Wednesday, February 19, 2020

Best Board Games of 10 Franchises

Board games have replaced video games in the thing that franchises tack their names onto for a cheap cash grab. Rather than making a Dark Alliance clone with Superman or a Age of Empires knock-off with Star Wars now they just make endless versions of Monopoly. However, from the bog of board game cash grabs some true gems have surfaced that not only enhance their franchise but enhance the board game scene in general to a whole new level.

Without further ado, here are some of them. 

Fair warning: Most of these are going to be "Insert Franchise Here-The Board Game", but don't let the lack of creativity in the title fool you: This is The Walking Dead. Based off the original comic of the same name, you have to find survivors, supplies and a safe place to live while the zombie hoards close in around you. There's a feeling of tension when you are facing a challenge with a zombie and have to decide weather to use a bullet to win the challenge and potentially attract a zombie Mardi Gras to you or lose a valuable ally to the hoard. 

I've argued for years that nobody wants to be Harry Potter, they just want to be in the wizarding world as a wizard... wizarding... This game puts a hairline fracture in my theory though as you get to be the titular wizard and his friends taking on the challenges from the books year by year until the ultimate confrontation with ol' Rhinoplasty himself. This is a deck building game that gets incrementally harder as you advance, making this game a must-have for board game enthusiasts and Potterheads alike. 

Based on the books (Don't worry-nudity not included) players get to take on the heads of the various lords of Westeros as they struggle for control of the Iron Throne. Playing like an advanced form of Risk, power and politics are huge roles in the turn-by-turn gameplay, keeping the victor a surprise till the very end. Remember when you play the game of thrones you win or you die.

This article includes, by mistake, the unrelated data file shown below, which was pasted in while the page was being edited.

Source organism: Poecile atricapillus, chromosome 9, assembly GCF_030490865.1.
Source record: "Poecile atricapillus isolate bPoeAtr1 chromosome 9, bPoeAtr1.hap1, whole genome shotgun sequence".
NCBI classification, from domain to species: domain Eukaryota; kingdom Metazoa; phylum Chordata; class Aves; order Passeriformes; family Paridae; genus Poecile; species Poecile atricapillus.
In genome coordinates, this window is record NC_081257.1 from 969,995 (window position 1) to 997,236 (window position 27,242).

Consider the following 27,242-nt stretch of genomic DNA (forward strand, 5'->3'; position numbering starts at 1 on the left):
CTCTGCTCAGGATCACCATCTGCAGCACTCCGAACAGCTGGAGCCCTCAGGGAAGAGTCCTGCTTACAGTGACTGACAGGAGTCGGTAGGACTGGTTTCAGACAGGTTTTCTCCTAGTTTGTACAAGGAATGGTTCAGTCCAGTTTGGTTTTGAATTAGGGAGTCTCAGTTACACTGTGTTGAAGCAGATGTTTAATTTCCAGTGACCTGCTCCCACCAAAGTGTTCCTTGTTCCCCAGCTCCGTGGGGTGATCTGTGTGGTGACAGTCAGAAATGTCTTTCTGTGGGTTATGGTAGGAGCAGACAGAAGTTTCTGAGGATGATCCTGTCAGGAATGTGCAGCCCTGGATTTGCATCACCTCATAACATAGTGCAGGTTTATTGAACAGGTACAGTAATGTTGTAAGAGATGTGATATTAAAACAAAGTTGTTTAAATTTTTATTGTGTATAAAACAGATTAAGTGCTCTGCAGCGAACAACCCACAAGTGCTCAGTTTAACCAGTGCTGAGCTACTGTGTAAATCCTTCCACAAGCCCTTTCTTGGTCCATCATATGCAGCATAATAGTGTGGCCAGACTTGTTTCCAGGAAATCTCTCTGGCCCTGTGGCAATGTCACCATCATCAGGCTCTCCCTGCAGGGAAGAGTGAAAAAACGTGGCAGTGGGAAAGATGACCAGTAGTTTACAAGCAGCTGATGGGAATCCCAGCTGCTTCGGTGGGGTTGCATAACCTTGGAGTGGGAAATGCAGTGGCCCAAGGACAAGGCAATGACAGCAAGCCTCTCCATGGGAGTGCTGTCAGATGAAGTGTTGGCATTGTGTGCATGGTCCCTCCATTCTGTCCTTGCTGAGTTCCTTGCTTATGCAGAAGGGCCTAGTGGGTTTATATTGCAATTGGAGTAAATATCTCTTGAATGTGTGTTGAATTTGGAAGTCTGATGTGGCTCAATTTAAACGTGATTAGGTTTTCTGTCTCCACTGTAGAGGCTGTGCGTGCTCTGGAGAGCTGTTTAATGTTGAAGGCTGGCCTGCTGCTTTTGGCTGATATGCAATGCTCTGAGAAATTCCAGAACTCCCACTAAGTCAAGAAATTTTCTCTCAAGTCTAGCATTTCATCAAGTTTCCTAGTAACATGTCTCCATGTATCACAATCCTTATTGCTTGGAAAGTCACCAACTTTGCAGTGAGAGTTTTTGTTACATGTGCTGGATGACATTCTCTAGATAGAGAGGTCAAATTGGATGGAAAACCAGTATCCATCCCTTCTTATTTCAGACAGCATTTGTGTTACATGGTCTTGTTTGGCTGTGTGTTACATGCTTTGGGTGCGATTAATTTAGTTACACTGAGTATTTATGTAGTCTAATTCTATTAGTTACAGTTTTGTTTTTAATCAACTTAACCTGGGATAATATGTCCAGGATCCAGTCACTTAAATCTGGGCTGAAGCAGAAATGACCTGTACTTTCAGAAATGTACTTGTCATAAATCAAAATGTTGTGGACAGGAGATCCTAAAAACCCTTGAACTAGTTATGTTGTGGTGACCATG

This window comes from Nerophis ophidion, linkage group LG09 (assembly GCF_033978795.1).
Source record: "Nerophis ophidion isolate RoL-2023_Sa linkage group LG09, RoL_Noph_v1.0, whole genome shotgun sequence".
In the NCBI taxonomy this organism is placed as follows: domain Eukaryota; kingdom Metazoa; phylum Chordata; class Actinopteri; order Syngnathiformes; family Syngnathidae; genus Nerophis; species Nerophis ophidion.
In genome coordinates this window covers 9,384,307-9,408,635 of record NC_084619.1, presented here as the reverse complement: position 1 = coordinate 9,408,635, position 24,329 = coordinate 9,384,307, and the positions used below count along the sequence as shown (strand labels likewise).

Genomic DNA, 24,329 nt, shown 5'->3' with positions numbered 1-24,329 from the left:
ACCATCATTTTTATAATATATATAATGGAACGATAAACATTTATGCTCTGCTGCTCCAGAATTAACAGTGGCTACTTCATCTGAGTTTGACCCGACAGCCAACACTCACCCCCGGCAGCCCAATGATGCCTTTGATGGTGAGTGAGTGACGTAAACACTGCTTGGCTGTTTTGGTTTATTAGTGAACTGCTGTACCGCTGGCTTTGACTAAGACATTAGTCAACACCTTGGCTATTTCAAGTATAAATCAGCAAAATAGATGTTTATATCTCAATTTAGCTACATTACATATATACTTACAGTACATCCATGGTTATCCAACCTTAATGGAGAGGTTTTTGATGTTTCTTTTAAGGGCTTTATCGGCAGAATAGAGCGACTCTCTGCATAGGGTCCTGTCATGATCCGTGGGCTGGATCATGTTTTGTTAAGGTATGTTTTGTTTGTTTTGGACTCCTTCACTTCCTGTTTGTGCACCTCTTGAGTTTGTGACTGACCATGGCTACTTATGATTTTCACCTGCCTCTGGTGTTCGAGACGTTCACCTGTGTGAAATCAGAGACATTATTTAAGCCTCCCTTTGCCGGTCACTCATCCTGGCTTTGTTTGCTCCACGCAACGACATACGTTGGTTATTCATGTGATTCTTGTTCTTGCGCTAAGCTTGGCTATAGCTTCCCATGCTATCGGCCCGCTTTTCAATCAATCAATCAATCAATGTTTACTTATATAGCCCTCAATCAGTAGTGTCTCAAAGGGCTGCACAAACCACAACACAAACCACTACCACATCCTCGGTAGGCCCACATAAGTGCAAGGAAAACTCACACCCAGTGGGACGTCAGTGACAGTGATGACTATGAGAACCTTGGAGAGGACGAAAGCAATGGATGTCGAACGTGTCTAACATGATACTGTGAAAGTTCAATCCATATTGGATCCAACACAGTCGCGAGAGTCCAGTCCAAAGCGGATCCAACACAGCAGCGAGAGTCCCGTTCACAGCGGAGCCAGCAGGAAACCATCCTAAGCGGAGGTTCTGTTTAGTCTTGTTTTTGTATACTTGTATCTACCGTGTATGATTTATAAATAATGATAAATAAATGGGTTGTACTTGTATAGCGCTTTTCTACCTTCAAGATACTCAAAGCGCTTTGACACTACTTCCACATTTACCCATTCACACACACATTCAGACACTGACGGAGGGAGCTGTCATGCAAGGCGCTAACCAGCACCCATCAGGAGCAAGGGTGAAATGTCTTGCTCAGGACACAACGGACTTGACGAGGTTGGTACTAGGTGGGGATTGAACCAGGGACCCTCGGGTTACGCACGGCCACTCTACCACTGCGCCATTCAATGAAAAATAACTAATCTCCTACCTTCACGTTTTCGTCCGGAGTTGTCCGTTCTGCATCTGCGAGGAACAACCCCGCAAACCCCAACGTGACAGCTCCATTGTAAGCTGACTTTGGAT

Making a board game based on the wacky adventures of Rick and Morty would probably be impossible, so instead you get a box where the wackiness is brought into our world through insane dares with the help of the friendly Meeseeks. The game is best played late at night with VERY good friends and under the promise that anything that happens in the Meeseeks box, stays in the Meeseeks box. I'm Mr.Meeseeks look at me! 

Fun fact: Before the movies Marvel was a massive comic book franchise populated by literally hundreds of characters and thousands of volumes. To reenact this we have Legendary, a game with literally millions of possibilities for scenarios. Choose your favorite heroes and villains from Marvel's vast catalog (Usually from having to purchase expansions), pick a scenario and off you go. Wanna recreate the Dark Phoenix Saga with the original X-Men that participated? Go for it. Wanna engineer a scenario where Kingpin is hosting a Kree invasion and Devil Dinosaur and Bucky have teamed up to stop him? Sure, why not? You can literally make whatever game you want. Literally.